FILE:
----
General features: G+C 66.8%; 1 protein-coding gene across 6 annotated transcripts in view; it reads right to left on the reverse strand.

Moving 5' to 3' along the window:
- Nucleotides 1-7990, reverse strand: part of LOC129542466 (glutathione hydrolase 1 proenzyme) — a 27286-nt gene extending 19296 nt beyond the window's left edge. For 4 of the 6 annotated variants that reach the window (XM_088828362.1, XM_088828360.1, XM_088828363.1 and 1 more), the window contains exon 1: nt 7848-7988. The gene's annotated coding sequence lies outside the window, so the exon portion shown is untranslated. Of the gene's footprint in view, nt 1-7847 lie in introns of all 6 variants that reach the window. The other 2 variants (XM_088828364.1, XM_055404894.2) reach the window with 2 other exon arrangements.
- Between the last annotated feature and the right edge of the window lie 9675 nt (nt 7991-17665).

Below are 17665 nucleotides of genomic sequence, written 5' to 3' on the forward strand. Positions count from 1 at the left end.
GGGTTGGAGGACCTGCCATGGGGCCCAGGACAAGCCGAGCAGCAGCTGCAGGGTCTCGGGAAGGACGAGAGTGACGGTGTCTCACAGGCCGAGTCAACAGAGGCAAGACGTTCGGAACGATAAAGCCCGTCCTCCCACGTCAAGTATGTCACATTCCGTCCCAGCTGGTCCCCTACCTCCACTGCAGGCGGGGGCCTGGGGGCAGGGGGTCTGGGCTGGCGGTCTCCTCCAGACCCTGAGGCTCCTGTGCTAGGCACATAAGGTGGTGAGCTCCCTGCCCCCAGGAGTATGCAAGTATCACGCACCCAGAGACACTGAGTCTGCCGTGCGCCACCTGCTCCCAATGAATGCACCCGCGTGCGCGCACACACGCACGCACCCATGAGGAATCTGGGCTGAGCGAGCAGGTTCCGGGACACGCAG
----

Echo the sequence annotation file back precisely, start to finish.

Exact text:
General features: G+C 66.8%; 1 protein-coding gene across 6 annotated transcripts in view; it reads right to left on the reverse strand.

Moving 5' to 3' along the window:
- Nucleotides 1-7990, reverse strand: part of LOC129542466 (glutathione hydrolase 1 proenzyme) — a 27286-nt gene extending 19296 nt beyond the window's left edge. For 4 of the 6 annotated variants that reach the window (XM_088828362.1, XM_088828360.1, XM_088828363.1 and 1 more), the window contains exon 1: nt 7848-7988. The gene's annotated coding sequence lies outside the window, so the exon portion shown is untranslated. Of the gene's footprint in view, nt 1-7847 lie in introns of all 6 variants that reach the window. The other 2 variants (XM_088828364.1, XM_055404894.2) reach the window with 2 other exon arrangements.
- Between the last annotated feature and the right edge of the window lie 9675 nt (nt 7991-17665).

Below are 17665 nucleotides of genomic sequence, written 5' to 3' on the forward strand. Positions count from 1 at the left end.
GGGTTGGAGGACCTGCCATGGGGCCCAGGACAAGCCGAGCAGCAGCTGCAGGGTCTCGGGAAGGACGAGAGTGACGGTGTCTCACAGGCCGAGTCAACAGAGGCAAGACGTTCGGAACGATAAAGCCCGTCCTCCCACGTCAAGTATGTCACATTCCGTCCCAGCTGGTCCCCTACCTCCACTGCAGGCGGGGGCCTGGGGGCAGGGGGTCTGGGCTGGCGGTCTCCTCCAGACCCTGAGGCTCCTGTGCTAGGCACATAAGGTGGTGAGCTCCCTGCCCCCAGGAGTATGCAAGTATCACGCACCCAGAGACACTGAGTCTGCCGTGCGCCACCTGCTCCCAATGAATGCACCCGCGTGCGCGCACACACGCACGCACCCATGAGGAATCTGGGCTGAGCGAGCAGGTTCCGGGACACGCAG